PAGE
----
The Social Media Mullet: What Would Philosophers Think of Social Media? Part 3

Make Me Social’s Phil Grech named his blog The Social Media Mullet because, like the hairstyle, it will discuss the fusion of “business” and “casual” under the banner of online communications.

My last post discussed why Bentham would have made a horrible and invasive Social Media network CEO. Before that, I discussed Social Media and Existentialism. Continuing my roll of incredibly interesting topics, I am going to talk about the 20th century philosopher Theodor Adorno.

I like Adorno. Why? Because he is the first person I have read to ever put in very intellectual terms why mass-produced art hanging up in your house makes you dumber. For me, it was always a feeling, but Adorno solidified it for me after I read “The Culture Industry,” part of a book entitled “Dialectic of Enlightenment.”

This German-born philosopher believed that after the Industrial Revolution, the allowance of art to be mass produced was a bad thing (in simplest terms). Adorno argued that the art that comes out of easily accessible and mass-produced means is formulaic and meaningless and, subsequently, it dumbed people down.

With Social Media, the production of art is virtually limitless. Post a picture, it gets liked and then it spreads even further to that person’s friends. While it is certainly beneficial to make art more accessible, and companies greatly benefit from it in the form of advertising and campaigns, Adorno would have argued that Social Media, or at least certain aspects of it, dumb people down. Don’t get mad at me; take this matter up with Adorno. I’m just the one explaining his claims.

What else would Adorno have commented on regarding social media? What about QR Codes? QR Codes deal less with aesthetic appeal than they do with access to information, so I think he would have not have had much to criticize there.

What about tumblr? Considering the amount of time people spend on tumblr and the amount of sharing that goes on there, I am sure we can easily presume what Adorno would say about that popular network.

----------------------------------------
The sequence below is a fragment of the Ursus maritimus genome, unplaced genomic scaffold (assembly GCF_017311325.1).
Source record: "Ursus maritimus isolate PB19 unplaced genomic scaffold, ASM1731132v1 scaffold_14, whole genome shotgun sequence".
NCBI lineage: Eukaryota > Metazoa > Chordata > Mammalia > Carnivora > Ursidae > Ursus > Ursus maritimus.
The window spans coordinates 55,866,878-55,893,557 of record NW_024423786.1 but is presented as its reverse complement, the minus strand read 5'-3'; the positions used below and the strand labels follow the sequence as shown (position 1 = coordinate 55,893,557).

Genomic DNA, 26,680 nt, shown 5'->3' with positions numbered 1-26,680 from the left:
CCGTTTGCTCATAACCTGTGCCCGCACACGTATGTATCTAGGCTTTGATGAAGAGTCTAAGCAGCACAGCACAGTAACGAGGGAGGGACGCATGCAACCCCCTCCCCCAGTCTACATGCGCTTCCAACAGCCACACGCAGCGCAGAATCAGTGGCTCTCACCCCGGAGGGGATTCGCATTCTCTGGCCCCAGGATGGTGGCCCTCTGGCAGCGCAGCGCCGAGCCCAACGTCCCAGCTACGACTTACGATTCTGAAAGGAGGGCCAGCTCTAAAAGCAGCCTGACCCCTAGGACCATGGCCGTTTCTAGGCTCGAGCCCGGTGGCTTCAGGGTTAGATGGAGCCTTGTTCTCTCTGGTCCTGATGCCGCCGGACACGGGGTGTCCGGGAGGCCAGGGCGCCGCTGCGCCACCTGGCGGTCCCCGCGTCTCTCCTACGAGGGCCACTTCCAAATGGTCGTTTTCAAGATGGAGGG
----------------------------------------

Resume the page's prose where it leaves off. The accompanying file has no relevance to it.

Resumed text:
With that in mind, don’t ask Adorno to like your last status. He wouldn’t even have a Facebook account.

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Phil Grech is a Content Manager for Make Me Social. He published his first book, “Don’t Waste Your Hands”, in 2009. He studied English and Philosophy at Flagler College. In his spare time, he reads, works out, gardens and searches for good conversation.

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7 Comments

Filed under Phil Grech, The Social Media Mullet

7 responses to “The Social Media Mullet: What Would Philosophers Think of Social Media? Part 3

  1. He sounds like one of those elitists who can only like something if hardly anyone else knows about it.

  2. Michael, we just posted Part 4 – think you may enjoy it! ow.ly/7lJo3

  3. Really interesting content. I like the style in which you bring the old world philosophers into the modern world of social media. I write and own a blog called socialmediaethics.net that I think you would enjoy and I was wondering if you would consider guest posting. Please let me know when you have time.

  4. Hi Hana, thank you for your feedback! We will forward your information on to Phil Grech, the author. How would you like him to contact you?

  5. Your right Adorno would have hated what social media does to art! But its interesting thinking about what he would of thought about how it has changed the media considering what the internet is doing to the ‘culture industry’ he hated so much. Information and cultures beginning to come from ordinary people instead of from the top down. I think Adorno would have loved this!

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